Earnest disingenuously threw in a jibe – right out of the Jay Carney playbook – about the press corps complaining it didn’t get enough time during such events, known as “pool sprays.” Karl responded that the complaints centered on getting “a couple of minutes” instead of a few seconds to see the president.

Karl posited another explanation:

“Is it because some of those Apollo astronauts, including Neil Armstrong, shortly before he  died, going to Congress – was very critical of this president for the way he has handled the space program?”

Earnest was appalled. “Absolutely not!” he said.

Video || Earnest Gets Roughed Up at His First Briefing

White House Press Secretary Josh Earnest got taken to task today by the White House press corps for failing to reveal, until asked about it, a call between President Obama and Russian President Putin.

Earnest was asked at the end of the briefing about a report that the two presidents had spoken about Ukraine. That would be correct, Earnest confirmed. And then the problems began.

Looks like Josh got his feelings hurt a little bit. But at least he has feelings. His superiors in the Obama White House will soon take care of that.

I have to say though, it appears Josh is right on this one, assuming Putin and Obama didn’t talk about Iraq. Earnest had said earlier in the briefing he had no calls to read out about Iraq, and Putin and Obama are said to have discussed Ukraine.

There may be good diplomatic reasons why the White House would not want to proactively reveal the call. So Josh gets a pass on this one.

Video || Creating Obama One Photo at a Time

I thought you might want to see this excellent mini-documentary by ReasonTV revealing how the White House uses photography to craft President Obama’s image, employing Canon-wielding propagandist Pete Souza instead of the White House press corps to present the president to the public.

In the video, news image analyst Michael Shaw, publisher of Bagnewsnotes.com, describes how important the exclusion of press photographers is to the White House and how effectively Obama’s public relations outfit uses social media to disseminate the desired image – literally and figuratively – of the president.

Shaw explains something I’ve never completely understood – Obama’s constant appearances in the presence of celebrities. Shaw asserts that by situating Obama within the popular culture, his advisors successfully erased the sense of unfamiliarity and even strangeness about a man who was very different from previous presidents – an African American whose middle name was Hussein and whose birthplace was in question among some.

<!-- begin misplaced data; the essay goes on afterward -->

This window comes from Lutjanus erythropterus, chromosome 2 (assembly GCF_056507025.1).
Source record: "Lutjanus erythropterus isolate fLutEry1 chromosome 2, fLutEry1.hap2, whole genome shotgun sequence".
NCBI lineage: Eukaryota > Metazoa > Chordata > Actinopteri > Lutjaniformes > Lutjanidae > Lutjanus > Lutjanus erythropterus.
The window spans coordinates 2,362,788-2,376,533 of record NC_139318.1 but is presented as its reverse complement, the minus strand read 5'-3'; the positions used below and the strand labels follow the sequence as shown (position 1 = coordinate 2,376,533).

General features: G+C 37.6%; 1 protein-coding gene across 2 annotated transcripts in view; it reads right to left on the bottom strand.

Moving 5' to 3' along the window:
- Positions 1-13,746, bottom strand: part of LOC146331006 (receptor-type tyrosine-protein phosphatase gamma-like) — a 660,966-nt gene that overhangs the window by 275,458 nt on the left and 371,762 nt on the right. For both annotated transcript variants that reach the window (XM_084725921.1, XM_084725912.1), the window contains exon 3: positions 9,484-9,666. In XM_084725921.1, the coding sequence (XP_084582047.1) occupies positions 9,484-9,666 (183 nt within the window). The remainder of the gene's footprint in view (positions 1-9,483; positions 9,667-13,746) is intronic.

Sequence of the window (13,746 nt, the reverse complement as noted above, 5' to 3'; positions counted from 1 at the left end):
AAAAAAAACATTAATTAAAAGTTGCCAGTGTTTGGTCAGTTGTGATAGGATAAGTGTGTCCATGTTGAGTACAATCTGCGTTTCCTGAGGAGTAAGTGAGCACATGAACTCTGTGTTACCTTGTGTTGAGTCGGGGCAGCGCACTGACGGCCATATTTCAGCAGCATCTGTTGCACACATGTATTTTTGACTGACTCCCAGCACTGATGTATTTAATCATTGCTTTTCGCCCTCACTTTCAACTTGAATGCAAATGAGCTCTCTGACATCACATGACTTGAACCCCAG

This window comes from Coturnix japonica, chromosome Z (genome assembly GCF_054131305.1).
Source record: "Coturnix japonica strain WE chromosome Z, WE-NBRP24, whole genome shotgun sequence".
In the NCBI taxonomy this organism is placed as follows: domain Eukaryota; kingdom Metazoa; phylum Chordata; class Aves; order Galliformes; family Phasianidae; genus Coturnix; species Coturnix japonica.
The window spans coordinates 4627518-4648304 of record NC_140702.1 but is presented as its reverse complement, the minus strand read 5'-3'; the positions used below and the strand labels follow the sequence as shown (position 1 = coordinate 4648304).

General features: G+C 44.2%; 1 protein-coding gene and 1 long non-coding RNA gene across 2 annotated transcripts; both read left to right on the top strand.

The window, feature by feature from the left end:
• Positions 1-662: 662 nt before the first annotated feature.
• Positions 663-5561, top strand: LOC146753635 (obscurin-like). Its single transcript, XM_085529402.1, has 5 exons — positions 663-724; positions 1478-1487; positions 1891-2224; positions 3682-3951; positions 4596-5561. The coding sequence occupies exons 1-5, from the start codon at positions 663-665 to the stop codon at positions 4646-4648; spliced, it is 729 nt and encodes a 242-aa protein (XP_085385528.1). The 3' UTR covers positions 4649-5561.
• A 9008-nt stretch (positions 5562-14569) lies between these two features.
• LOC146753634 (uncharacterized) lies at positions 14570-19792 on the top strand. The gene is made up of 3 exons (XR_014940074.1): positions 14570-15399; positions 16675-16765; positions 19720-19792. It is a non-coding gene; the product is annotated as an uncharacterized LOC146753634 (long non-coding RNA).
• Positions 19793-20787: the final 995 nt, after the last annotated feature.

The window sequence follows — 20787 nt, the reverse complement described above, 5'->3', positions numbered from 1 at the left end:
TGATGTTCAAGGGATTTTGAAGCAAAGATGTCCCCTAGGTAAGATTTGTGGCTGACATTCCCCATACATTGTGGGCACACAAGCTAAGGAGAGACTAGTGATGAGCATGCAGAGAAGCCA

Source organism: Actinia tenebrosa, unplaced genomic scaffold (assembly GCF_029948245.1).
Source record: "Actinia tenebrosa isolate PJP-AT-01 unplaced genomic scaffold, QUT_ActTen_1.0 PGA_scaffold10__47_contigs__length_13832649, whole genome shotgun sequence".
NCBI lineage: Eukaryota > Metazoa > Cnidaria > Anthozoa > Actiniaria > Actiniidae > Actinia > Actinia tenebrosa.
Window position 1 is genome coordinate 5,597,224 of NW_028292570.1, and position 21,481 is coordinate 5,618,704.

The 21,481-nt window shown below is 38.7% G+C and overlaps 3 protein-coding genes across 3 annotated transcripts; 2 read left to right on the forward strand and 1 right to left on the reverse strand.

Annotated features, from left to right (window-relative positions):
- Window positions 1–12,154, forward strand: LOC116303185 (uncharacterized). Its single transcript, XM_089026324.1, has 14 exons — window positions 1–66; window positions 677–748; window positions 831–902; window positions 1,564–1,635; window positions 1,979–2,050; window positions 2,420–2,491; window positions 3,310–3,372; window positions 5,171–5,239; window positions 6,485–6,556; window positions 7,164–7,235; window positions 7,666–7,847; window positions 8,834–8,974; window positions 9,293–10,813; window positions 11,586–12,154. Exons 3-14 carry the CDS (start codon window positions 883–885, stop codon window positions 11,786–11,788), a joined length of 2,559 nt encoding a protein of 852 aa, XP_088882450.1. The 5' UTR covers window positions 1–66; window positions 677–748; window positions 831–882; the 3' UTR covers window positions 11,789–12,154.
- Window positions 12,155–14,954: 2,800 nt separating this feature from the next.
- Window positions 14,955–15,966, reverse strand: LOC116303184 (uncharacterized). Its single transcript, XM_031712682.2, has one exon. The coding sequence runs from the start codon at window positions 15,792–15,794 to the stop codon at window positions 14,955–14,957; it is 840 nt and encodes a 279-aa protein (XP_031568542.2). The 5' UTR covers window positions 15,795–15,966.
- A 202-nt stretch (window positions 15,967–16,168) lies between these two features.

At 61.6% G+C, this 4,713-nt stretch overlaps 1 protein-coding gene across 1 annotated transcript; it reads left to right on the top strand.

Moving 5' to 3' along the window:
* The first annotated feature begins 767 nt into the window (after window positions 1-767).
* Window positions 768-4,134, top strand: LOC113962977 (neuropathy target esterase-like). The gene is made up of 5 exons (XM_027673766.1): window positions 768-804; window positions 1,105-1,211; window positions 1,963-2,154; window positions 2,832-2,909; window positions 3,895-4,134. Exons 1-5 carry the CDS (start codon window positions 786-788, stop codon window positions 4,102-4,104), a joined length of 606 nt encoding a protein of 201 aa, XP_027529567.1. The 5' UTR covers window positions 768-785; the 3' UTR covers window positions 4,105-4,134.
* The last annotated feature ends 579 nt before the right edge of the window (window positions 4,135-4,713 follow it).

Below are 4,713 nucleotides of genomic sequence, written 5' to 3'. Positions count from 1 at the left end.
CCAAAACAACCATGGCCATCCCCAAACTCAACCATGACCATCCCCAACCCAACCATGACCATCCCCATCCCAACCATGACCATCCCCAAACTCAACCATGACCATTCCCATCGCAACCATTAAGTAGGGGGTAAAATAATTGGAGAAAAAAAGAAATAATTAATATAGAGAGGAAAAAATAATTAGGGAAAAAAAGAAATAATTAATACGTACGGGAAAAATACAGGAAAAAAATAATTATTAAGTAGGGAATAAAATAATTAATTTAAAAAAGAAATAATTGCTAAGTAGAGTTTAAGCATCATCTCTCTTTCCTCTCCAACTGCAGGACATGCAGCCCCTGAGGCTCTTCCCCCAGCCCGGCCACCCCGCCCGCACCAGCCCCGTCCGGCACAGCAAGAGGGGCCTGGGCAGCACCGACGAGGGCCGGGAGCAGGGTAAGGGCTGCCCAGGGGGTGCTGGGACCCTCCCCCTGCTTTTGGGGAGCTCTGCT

I would add that Obama’s image gurus made someone whose political views were way far to the left of most Americans seem comfortably part of the American mainstream.

And, “the press was eating it up,” Shaw said. Only recently have reporters begun seriously insisting on more “access.”

The White House Press Corps poll

Politico recently published its poll of White House reporters. It’s not scientific – not every White House reporter responded.

Anyway, here are the fun facts.

The average White House reporter is 48 years old, has been on the White House beat for 12 years, and has been a journalist for about 20-30 years.

Screen Shot 2014-05-09 at 11.21.57 AMWhite House reporters don’t consider the briefings particularly useful, but most of them go at least once a week. Half say they go just about every day.

Two thirds file stories multiple times a day, and more than half say this is more often than five years ago.

More than half have never had an exclusive interview with President Obama, and 50 percent don’t think he knows their name. Asked how often they had an interview in the past week with someone outside the press office, 53 percent said they hadn’t.

Thirty nine percent say they have been sworn at by a White House official. Fifty percent say they’ve been lied to.

Given a choice between the Obama and Bush White Houses, 41 percent said Bush’s was more forthcoming with information, while only 5 percent said Obama’s and just 13 percent said it was about the same. Forty two percent agree with a statement by a New York Times editor who said the Obama White House is the most secretive they’ve covered.